Although the fish-life off northern Queensland wasn’t perhaps as copious as we have out in Madang, it was a little more sedate and less sketchy. I have a hunch several decades of protection on the Great Barrier Reef contrasts heavily with the existence of the fish in Madang Harbour, who have to duck and hide every time an outrigger drifts overhead. As a result, it sat still a little longer to allow for the odd photograph. I’m still mastering the art of piscine photography, so don’t look too closely at these shots, but these are some of the critters I got a kick out of diving off Port Douglas.
This first fella is one of my favourite fish portraits of all time, not just because of the angle and the fact that he stayed still long enough for me to take a shot, but also because he has a particularly gourmless expression on his face. Not that fish generally convey the sort of intelligence that you might get off, say, a mole, or a surfer, but this one looks particularly detatched from its reality. I love the big eye and the pout. And on the subject of eyes, my gut tells me this is a Red Bigeye- no prizes why.
This Bream greeted me as I dropped into our second dive. She was tantalizingly amiable and circled me a few times, getting nice and close and allowing me a few snaps. I have a hunch she was all dolled up for a night on the town, with that stylish yellow eye-shadow, pink lipstick and a bit of extra colour on the cheeks and top of the head. All kinds of colourful, at any rate. I would have liked to get this shot without all the fins in the background, but unfortunately this is the hazard of diving the Great Barrier Reef, with divers coming down like thick rain from the surface.
I don’t actually know what this fine fellow is, but his bright yellow lips caught my attention. I’ll have to look it up. I did some visual comparison with a shot of some juvenile Sweetlips I have and there was enough similarity there to raise a question-mark, but enough difference to leave me wanting. If I figure it out (or if somebody with more fish knowledge and/or discipline than I have lets me know) I’ll post an update. That’s assuming, of course, that you care.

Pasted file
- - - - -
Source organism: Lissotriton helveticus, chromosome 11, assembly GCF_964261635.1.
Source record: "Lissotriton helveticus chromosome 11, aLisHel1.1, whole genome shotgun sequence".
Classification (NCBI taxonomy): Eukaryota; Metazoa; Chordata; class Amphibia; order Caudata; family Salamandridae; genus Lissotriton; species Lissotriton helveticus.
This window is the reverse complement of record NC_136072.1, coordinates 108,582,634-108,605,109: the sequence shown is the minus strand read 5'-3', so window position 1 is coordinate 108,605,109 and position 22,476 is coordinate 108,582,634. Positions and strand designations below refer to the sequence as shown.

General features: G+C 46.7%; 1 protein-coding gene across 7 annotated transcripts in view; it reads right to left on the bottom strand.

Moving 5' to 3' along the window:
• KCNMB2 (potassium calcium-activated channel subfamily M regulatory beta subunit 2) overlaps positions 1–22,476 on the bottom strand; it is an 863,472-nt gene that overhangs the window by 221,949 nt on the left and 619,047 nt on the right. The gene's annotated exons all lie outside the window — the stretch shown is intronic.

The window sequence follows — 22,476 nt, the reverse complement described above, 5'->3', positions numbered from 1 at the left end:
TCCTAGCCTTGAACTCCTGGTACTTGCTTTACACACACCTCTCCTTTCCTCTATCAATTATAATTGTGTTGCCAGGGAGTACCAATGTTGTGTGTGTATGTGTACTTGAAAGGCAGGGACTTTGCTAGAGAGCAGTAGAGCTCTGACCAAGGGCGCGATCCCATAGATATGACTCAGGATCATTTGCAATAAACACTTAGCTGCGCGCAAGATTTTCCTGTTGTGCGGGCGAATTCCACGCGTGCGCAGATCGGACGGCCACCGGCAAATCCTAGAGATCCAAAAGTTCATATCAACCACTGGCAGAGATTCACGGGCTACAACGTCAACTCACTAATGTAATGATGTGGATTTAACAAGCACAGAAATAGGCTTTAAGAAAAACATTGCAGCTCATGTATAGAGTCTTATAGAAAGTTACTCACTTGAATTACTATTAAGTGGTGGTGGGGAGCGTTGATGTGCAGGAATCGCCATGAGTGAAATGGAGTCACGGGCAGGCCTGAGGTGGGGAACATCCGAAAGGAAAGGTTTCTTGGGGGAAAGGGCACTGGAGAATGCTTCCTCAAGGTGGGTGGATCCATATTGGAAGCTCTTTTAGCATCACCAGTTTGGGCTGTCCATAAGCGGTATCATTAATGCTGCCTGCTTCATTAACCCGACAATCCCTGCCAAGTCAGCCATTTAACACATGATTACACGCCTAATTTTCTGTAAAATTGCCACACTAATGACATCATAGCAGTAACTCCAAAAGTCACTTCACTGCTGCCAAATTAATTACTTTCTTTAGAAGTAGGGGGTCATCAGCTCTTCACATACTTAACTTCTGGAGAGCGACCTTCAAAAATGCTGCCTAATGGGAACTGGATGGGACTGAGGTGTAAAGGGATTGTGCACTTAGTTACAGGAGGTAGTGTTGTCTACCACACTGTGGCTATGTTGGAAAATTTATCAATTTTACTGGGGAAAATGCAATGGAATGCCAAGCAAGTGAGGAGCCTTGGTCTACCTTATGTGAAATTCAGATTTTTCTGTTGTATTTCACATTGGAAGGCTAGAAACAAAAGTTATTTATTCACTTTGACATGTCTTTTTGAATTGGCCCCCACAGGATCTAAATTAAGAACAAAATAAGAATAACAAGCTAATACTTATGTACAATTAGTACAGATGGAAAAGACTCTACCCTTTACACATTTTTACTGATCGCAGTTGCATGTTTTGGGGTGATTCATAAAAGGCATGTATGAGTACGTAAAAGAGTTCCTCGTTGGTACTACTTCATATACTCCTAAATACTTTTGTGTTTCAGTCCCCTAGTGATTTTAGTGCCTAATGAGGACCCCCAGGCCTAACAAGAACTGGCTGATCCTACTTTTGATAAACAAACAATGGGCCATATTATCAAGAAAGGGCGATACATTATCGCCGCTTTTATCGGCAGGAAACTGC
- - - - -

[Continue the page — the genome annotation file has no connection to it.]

Chromis are some of my favourite fish in the ocean. With their little oval bodies (they’re only a few inches long) and forked needle-like tails, they’re quite distinctive and terribly copious. They tend to swim in large shoals near the reefs, and are as easily accessible to snorkellers as to divers. They swim en masse, their shiny hides catching the daylight, twitching like a great shimmering rug has just been shaken out when they get spooked. I really love watching them swoop and dive as one gathered organism, then bouy back to the surface once the perceived threat has slackened. Neither of these pictures really does them a great amount of credit. We get mostly the turquoise Blue-Green Chromis in Madang, a beautiful fish. These lesser-coloured cousins take on a silvery hue- I’m not sure if their name reflects their pigmentation.
The final fish in this little show is one familiar to anybody who’s frequented tropical reefs, the impeccably-named Parrotfish. With their beak-like bills with which they can be audibly heard crunching coral, their fluttering wing-like pectoral fins, and their outrageous network of bright colours, they mimic their aviary namesakes in a variety of fashions. Usually fleeting and fast, I’ve not managed to get many shots of a parrotfish at all, though I see them on almost every dive I do. This one obliged by giving me a lazy fly-past. I’m particularly fond of the pathway of coral-like patterns around its face. Again, a personal favourite.
Of course, the fish that everybody wants to see when they hit the reef is coming up next…